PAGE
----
Geoffrey Miller is professor of evolutionary psychology, and a long-time participant in the effective altruism (EA) movement. He has recently been emphasizing more how the extreme variability in human social psychology is a neglected consideration for AI alignment, relative to the field’s more technical side. Further, he has been raising the alarm about how this presents a thorny set of cultural, moral and political issues that the EA and AI alignment communities are woefully unprepared to contend with. 

In other words, for the problem of AI alignment:

  1. There is the more philosophical problem of how humans might retain control of general/transformative AI, and what that would even look like.
  2. There is the more STEM-oriented side tangling with the technologies and mathematics to accomplish that goal.
  3. There is another, underrated element of AI alignment, in terms of human psychology, posing questions about how, even assuming AGI would be aligned with a set of fundamentally human values, what those (sets of) values are, and who controls which set(s) of values transformative/general AI would be aligned with. 

His commentary on this subject often touches on its importance for relations between China and western countries, especially the United States, for EA and AI alignment. He most recently reinforced all of this in an in-depth and well-received comment on a post, by Leopold, evaluating how currently the entire field of AI alignment is in a generally abysmal state. From Geoffrey’s comment on how that all relates to China specifically:

We have, in my opinion, some pretty compelling reasons to think that it [the problem of AI alignment] is not solvable even in principle[...] given the deep game-theoretic conflicts between human individuals, groups, companies, and nation-states[emphasis added] (which cannot be waved away by invoking Coherent Extrapolated Volition, or 'dontkilleveryoneism', or any other notion that sweeps people's profoundly divergent interests under the carpet).
In other words, the assumption that 'alignment is solvable' might be a very dangerous X-risk amplifier, in its own right[...]It may be leading China to assume that some clever Americans are already handling all those thorny X-risk issues, such that China doesn't really need to duplicate those ongoing AI safety efforts, and will be able to just copy our alignment solutions once we get them.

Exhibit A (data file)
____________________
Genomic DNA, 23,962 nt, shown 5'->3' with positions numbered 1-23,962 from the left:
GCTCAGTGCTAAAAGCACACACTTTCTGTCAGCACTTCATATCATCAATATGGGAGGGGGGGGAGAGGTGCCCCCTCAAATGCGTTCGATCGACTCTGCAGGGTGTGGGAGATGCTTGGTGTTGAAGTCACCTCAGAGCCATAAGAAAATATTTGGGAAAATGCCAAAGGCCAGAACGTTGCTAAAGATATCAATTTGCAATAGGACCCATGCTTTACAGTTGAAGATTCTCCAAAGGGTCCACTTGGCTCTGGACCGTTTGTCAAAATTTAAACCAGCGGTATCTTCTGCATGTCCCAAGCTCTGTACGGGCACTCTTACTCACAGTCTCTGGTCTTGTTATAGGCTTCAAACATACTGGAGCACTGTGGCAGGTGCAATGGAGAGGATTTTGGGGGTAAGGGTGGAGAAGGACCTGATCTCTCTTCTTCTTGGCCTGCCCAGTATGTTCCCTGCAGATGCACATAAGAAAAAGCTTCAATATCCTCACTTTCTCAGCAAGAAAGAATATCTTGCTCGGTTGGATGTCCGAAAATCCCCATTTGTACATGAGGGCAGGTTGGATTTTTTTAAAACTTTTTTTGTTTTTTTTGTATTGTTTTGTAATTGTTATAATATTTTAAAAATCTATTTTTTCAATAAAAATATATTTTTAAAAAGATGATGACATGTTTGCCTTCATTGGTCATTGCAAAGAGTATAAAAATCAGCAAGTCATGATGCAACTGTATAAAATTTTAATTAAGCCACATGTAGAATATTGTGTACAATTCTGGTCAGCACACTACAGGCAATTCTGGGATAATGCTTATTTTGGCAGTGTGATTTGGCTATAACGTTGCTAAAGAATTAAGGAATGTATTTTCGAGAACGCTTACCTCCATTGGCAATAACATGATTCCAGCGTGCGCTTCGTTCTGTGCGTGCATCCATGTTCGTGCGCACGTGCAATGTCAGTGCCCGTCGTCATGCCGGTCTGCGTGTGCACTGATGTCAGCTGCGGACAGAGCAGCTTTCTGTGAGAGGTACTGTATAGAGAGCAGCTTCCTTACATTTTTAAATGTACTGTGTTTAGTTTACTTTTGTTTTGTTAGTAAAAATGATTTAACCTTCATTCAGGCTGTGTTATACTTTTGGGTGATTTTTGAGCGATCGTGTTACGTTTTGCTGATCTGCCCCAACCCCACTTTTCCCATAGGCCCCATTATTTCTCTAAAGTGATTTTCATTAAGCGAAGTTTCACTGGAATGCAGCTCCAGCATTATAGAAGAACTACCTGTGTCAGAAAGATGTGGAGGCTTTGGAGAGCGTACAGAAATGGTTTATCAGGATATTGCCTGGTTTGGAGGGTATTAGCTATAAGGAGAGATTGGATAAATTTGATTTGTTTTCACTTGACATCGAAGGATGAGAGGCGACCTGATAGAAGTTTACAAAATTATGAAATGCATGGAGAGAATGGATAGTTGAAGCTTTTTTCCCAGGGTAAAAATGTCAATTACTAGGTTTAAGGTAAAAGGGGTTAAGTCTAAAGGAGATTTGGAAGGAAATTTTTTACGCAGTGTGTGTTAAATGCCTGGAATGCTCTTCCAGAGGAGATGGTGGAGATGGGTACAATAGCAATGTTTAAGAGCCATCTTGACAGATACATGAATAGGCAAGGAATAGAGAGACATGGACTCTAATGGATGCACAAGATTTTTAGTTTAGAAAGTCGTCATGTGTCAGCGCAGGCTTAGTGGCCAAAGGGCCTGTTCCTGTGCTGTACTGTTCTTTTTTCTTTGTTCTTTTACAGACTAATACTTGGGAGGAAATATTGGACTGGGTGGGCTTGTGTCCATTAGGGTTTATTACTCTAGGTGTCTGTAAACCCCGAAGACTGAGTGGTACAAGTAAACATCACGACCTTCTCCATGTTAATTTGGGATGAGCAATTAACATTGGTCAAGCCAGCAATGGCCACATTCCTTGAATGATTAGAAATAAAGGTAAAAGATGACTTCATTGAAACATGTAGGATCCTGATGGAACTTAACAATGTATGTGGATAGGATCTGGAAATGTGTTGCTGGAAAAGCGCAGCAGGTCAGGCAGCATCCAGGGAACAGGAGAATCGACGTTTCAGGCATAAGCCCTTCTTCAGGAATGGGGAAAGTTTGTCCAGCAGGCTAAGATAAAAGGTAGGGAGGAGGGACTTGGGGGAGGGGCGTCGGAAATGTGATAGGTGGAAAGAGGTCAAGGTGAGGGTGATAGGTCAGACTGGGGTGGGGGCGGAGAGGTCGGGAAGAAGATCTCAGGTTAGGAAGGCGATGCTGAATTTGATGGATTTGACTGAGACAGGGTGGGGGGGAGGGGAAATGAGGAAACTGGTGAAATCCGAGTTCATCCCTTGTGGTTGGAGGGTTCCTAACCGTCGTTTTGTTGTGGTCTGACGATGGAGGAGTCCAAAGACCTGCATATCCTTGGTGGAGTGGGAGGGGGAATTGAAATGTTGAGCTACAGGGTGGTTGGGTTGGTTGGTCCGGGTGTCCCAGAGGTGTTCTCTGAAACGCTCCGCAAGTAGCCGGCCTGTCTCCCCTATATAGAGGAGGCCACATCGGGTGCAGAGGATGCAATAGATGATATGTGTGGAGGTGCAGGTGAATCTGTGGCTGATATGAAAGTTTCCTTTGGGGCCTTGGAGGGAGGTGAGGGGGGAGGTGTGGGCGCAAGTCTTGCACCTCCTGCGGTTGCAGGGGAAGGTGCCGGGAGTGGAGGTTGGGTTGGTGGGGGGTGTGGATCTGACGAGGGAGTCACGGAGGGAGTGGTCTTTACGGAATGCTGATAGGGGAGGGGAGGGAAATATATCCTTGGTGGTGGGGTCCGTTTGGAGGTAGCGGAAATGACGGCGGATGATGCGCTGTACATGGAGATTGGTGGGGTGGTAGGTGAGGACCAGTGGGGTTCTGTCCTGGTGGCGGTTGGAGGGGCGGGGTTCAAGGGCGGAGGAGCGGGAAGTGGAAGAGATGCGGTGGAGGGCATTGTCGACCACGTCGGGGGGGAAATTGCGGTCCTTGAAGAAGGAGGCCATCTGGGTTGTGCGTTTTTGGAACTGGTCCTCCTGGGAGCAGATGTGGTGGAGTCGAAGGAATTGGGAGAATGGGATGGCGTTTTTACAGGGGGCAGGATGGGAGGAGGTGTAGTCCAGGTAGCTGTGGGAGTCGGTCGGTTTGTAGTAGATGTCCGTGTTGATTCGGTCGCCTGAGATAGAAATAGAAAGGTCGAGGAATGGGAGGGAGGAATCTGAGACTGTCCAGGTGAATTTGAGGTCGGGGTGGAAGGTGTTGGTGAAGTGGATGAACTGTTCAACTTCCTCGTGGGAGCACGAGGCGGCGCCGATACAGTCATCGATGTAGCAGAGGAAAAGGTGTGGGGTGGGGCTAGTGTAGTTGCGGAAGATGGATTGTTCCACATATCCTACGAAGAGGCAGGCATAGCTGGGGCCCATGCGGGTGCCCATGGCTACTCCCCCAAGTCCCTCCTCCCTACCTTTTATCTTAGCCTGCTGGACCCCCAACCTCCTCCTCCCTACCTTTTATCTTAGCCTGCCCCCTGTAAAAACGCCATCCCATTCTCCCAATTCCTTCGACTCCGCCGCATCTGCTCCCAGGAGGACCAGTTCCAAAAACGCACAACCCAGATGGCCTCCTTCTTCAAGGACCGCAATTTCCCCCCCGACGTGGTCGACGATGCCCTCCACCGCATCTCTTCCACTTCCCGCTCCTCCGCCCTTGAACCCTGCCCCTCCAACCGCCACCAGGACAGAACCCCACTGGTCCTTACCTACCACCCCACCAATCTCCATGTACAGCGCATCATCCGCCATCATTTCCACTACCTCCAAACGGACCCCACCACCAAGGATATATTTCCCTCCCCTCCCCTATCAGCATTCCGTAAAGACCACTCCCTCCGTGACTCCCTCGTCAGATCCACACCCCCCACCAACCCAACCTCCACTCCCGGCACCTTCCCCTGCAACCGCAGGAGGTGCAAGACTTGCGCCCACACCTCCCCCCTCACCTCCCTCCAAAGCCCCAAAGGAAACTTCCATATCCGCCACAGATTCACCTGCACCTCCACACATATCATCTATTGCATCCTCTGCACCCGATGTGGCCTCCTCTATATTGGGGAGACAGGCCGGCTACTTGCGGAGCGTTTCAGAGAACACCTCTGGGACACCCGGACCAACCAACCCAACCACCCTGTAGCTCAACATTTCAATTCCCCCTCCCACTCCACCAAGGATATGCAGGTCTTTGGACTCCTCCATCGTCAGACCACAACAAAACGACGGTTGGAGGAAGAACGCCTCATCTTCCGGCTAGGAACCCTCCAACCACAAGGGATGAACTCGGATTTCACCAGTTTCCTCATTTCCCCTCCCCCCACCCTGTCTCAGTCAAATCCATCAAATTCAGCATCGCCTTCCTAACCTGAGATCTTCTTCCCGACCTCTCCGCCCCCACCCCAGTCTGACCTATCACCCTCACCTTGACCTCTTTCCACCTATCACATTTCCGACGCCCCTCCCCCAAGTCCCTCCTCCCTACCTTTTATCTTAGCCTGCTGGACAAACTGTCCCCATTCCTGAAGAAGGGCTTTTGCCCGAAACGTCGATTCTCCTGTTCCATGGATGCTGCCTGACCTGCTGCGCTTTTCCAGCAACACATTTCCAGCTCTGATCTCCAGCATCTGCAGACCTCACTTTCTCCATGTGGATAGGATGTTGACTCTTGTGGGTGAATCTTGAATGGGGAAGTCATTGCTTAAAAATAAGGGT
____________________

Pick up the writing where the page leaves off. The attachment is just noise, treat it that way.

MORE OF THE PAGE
This isn’t the first of Geoffrey’s comments like this I’ve found interesting, so I just checked for other views on the matter he has expressed. 

I was surprised to find 3 pages worth of search results on the EA Forum for his thoughtful comments about the underrated relevance, to EA and AI alignment, of cultural/political divides between China and western countries. This includes over a dozen such comments in the last year alone. Here is a cross-section of Geoffrey's viewpoints among all that commentary I've found most insightful.

On the cruciality for AI alignment and EA of gaining a better understanding of the culture and politics of China and other non-western countries

Politics tends to be very nation-specific and culture-specific, whereas EA aspires to global relevance. Insofar as EAs tend to be from the US, UK, Germany, Australia, and few other 'Western liberal democracies', we might end up focusing too much on the kinds of political institutions and issues typical of these countries. This would lead to neglect of other countries with other political values and issues. But even worse, it might lead us to neglect geopolitically important nation-states such as China and Russia where our 'Western liberal democracy' models of politics just don't apply very well. This could lead us to neglect certain ideas and interventions that could help nudge those countries in directions that will be good for humanity long-term (e.g. minimizing global catastrophic risks from Russian nukes or Chinese AI).